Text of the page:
In his eighty-seven years, Norman Maclean played many parts: fisherman, logger, firefighter, scholar, teacher. But it was a role he took up late in life, that of writer, that won him enduring fame and critical acclaim—as well as the devotion of readers worldwide. Though the 1976 collection A River Runs Through It and Other Stories was the only book Maclean published in his lifetime, it was an unexpected success, and the moving family tragedy of the title novella—based largely on Maclean’s memories of his childhood home in Montana—has proved to be one of the most enduring American stories ever written.
The Norman Maclean Reader is a wonderful addition to Maclean’s celebrated oeuvre. Bringing together previously unpublished materials with incidental writings and selections from his more famous works, the Reader will serve as the perfect introduction for readers new to Maclean, while offering longtime fans new insight into his life and career.
In this evocative collection, Maclean as both a writer and a man becomes evident. Perceptive, intimate essays deal with his career as a teacher and a literary scholar, as well as the wealth of family stories for which Maclean is famous. Complete with a generous selection of letters, as well as excerpts from a 1986 interview, The Norman Maclean Reader provides a fully fleshed-out portrait of this much admired author, showing us a writer fully aware of the nuances of his craft, and a man as at home in the academic environment of the University of Chicago as in the quiet mountains of his beloved Montana.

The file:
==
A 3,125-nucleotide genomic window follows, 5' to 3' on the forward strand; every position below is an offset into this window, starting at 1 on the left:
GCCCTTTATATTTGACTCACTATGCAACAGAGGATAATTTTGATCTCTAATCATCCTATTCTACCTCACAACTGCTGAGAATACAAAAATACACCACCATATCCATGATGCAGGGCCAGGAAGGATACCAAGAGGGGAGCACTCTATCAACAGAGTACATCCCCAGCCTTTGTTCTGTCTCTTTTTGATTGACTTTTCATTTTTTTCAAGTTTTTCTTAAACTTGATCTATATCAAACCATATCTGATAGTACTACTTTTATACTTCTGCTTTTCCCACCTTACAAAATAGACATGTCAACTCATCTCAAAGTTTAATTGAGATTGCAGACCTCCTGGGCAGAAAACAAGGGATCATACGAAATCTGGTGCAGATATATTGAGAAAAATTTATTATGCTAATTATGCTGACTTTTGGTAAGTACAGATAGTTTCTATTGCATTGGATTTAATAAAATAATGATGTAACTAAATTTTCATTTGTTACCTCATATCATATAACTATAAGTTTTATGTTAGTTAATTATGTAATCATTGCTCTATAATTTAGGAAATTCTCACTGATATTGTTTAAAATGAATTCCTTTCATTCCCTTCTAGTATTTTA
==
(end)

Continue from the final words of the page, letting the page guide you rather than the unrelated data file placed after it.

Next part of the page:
Various and moving, the works collected in The Norman Maclean Reader serve as both a summation and a celebration, giving readers a chance once again to hear one of American literature’s most distinctive voices.
About the author
Norman Maclean (1902–90), woodsman, scholar, teacher, and storyteller, grew up in the western Rocky Mountains of Montana and worked for many years in logging camps and for the United States Forestry Service before beginning his academic career. He was the William Rainey Harper Professor of English at the University of Chicago until 1973. O. Alan Weltzien is professor of English at the University of Montana Western, in Dillon, Montana. He is the author of A Father and an Island: Reflections on Loss, a memoir; To Kilimanjaro and Back, a book of poems; Exceptional Mountains, a cultural history of Pacific Northwest volcanoes; coeditor of Coming into McPhee Country: John McPhee and the Art of Literary Nonfiction; and editor of The Literary Art and Activism of Rick Bass.
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